A Conference on ‘Revisiting the China-India Border Dispute’ (with podcast)


2-3 June 2010, University of Westminster, London.

https://chinaindiaborderdispute.wordpress.com and http://www.westminster.ac.uk/schools/humanities/politics-and-international-relations


Organiser: Dr Dibyesh Anand (www.dibyesh.com), Associate Professor, Department of Politics and International Relations (DPIR), University of Westminster, London, UK. Email: D.Anand@wmin.ac.uk

Sponsors: DPIR (University of Westminster), Nirman Foundation and the Universities’ China Committee in London.


A disputed Himalayan border is a primary obstacle in closer cooperation between India and China. The conference will revisit various facets of this dispute, including the boundary disagreement, border conflict, tense geopolitics of the region, the legacy of British imperialist re-ordering of the Himalayas, Great Power politics, strategic triangles (China-India-USA or China-India-Pakistan), the disappearance of traditional Tibetan state, the future of the Dalai Lama, and the impact of these tensions on the people living in the borderlands. This two-day event, held in the heart of central London, will bring together relevant international experts and provide an invaluable opportunity to scholars, students, diplomats, media persons, and interested members of the public, to further their understanding of the relationship between China and India.

China and India are rapidly emerging as key global players in the twenty-first century. Leaders around the world including President Obama, military strategists, security thinkers, businesspersons, media commentators, academics, and human rights activists have turned their attention to the challenges and opportunities offered by the rise of two Asian countries that share between them more than 37% of world’s population, 20% of world energy use, 10-17% of world economy (depending on the measure), 8-10% of military spending, 9% of world’s land, and are projected to significantly increase their stamp on the global politico-economic landscape. This fluid scenario demands greater understanding of the politics and international relations of both China and India, especially of Sino-Indian relations.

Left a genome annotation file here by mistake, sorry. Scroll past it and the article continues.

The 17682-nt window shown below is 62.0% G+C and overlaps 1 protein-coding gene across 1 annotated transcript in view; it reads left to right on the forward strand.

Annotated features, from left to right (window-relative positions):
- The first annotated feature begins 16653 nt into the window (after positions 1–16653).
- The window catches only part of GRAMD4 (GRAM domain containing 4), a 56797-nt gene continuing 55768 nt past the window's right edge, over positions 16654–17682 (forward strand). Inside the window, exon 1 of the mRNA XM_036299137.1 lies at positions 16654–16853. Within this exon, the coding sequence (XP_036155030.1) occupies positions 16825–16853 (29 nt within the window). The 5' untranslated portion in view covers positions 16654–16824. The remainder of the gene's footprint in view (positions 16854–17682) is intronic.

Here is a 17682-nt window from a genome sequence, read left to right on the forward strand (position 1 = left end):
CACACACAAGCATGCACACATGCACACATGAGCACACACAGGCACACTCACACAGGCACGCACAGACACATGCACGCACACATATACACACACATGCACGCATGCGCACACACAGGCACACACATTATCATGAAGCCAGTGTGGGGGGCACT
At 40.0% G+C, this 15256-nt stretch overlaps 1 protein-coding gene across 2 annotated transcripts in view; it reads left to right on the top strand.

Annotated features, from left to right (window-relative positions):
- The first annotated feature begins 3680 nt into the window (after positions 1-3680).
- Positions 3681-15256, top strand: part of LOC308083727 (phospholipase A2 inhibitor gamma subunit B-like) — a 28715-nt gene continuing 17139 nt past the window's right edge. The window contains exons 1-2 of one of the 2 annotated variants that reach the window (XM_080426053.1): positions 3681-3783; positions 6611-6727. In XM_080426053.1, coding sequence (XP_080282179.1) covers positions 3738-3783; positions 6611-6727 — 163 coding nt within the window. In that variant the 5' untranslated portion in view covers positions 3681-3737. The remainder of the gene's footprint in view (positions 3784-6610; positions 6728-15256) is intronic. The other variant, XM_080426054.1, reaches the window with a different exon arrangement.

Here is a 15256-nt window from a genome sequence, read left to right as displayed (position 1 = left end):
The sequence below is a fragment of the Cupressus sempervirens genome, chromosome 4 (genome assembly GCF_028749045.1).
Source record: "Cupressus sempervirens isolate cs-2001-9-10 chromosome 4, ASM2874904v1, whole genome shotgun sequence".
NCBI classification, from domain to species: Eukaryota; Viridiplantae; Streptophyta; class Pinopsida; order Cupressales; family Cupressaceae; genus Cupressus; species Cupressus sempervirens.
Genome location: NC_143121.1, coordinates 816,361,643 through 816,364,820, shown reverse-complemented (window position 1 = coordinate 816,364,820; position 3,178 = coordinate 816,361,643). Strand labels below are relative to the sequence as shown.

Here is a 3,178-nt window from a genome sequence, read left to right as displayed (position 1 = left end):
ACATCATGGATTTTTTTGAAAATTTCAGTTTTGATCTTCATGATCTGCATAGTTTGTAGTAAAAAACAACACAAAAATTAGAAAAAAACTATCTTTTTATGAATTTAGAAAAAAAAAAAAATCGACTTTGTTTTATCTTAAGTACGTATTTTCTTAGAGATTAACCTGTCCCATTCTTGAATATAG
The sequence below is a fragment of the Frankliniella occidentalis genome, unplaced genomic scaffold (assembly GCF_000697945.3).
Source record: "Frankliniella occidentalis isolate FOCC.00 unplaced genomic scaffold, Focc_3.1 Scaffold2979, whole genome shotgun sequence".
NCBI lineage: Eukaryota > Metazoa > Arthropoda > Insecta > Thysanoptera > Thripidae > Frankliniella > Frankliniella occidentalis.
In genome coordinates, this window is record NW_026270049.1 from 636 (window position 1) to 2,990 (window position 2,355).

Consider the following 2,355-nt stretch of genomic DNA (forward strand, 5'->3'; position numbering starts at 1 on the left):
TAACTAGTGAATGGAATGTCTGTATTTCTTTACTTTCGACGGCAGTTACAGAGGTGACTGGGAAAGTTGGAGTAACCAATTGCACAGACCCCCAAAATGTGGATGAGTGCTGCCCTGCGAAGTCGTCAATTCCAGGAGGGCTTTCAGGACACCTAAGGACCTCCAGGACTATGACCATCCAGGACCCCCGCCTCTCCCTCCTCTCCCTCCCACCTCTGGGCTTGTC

China-India relations have witnessed major swings since the heyday of close cooperation in the early 1950s and the nadir of the 1962 border war. Though both countries profess a desire to work closely to resolve disagreements, have rapidly expanding economic relations, and often strike strategic cooperation in several arenas (such as at the Copenhagen Climate Conference), their bilateral relationship is, by most accounts, fragile. Some of the factors that contribute to the testy China-India relations are: mutual suspicion of each others’ intentions, the bitter memories of 1962 war (especially in India), the presence in India of Tibetan exiles led by the Dalai Lama, Indian discomfort at China’s close relations with Pakistan, China’s increasing clout in other South Asian states, Chinese mistrust of warmer Indo-US relations. The key issue that prevents the two countries from establishing a stable relationship is the border dispute.

China and India have a territorial disagreement and accuse each other of illegal occupation. The border dispute, emerging from a boundary disagreement and centering on Aksai Chin/South Xinjiang area in the Western Himalayas (under Chinese control) and Arunachal Pradesh/South Tibet (under Indian control) in the Eastern Himalayas, has already led to a war in 1962, several military clashes, political posturing, and more recently, military buildup, media wars, diplomatic squabbles, and blame-games.

This conference brings together world’s leading experts to discuss and debate various facets of the Sino-Indian border dispute. The aim is to identify and assess various perceptions of Sino-Indian rivalry as exemplified in the border dispute.

A special issue in the journal China Report is planned for 2011 to be followed up by en edited collection in 2012. The conference website https://chinaindiaborderdispute.wordpress.com/ will also act as a research archive for sources on the border dispute.



Venue: Fyvie Hall, 309 Regent Street, University of Westminster, London, W1B 2UW

1330-1400 Registration

1400-1430 Welcome Address by Roland Dannreuther (University of Westminster)

Introductory Address by Dibyesh Anand